American Medical News
LETTER — Posted July 1, 2013
Regarding “Jolie’s choice creates patient demand for tests” (Article, May 27): Your article aptly points out that this test is important for women with a strong family history as determined by the patient’s physician and after discussing testing and its ramifications with a genetic counselor.
However, to state that the test can yield ambiguous results for average women is misleading. The test is either read as positive, i.e., a mutation is found, or negative, and it rarely is reported as a variant of uncertain significance. A variant, or unsure result, is further investigated and followed over the years and kept in the Myriad database.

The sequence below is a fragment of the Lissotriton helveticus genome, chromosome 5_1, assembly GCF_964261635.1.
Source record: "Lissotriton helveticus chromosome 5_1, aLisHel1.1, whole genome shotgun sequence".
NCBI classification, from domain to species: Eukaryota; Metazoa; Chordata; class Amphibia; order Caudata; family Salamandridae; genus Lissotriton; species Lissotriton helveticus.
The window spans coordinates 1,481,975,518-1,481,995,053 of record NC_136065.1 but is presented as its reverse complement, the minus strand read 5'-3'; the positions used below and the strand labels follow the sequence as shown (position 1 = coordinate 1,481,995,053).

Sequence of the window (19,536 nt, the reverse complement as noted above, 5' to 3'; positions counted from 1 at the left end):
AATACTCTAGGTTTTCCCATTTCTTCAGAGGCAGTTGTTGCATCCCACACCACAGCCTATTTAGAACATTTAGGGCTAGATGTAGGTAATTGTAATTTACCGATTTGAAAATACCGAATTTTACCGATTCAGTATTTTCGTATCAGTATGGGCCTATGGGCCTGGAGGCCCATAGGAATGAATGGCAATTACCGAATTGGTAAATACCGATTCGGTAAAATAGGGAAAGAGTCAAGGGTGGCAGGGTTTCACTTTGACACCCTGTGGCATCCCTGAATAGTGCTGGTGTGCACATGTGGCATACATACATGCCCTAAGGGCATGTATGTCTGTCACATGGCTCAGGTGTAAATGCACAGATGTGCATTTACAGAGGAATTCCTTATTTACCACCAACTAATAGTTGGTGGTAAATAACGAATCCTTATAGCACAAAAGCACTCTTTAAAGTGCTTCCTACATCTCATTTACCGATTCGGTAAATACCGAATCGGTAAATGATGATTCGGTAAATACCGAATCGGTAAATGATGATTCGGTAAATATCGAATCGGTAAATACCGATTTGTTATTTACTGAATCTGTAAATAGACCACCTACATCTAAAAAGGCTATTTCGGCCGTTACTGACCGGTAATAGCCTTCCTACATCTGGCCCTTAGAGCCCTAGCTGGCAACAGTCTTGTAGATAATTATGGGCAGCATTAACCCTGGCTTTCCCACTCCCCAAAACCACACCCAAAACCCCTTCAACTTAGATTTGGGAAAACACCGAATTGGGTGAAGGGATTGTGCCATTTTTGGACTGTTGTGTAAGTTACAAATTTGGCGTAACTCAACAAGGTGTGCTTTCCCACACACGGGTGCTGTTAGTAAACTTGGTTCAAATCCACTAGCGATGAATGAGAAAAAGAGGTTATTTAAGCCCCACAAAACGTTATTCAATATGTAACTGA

Also, the average-risk woman does not get ambiguous results, nor would she meet criteria for testing. For the patient at risk, this information is vital, empowering and potentially lifesaving. I have discussed and offered testing to hundreds of at-risk women and men, many scared and embarrassed. I applaud Angelina Jolie for bringing this issue to the media’s eye and for allowing women to realize you can still be “beautiful” even if you have a genetic mutation.
— Susan Klugman, MD, New York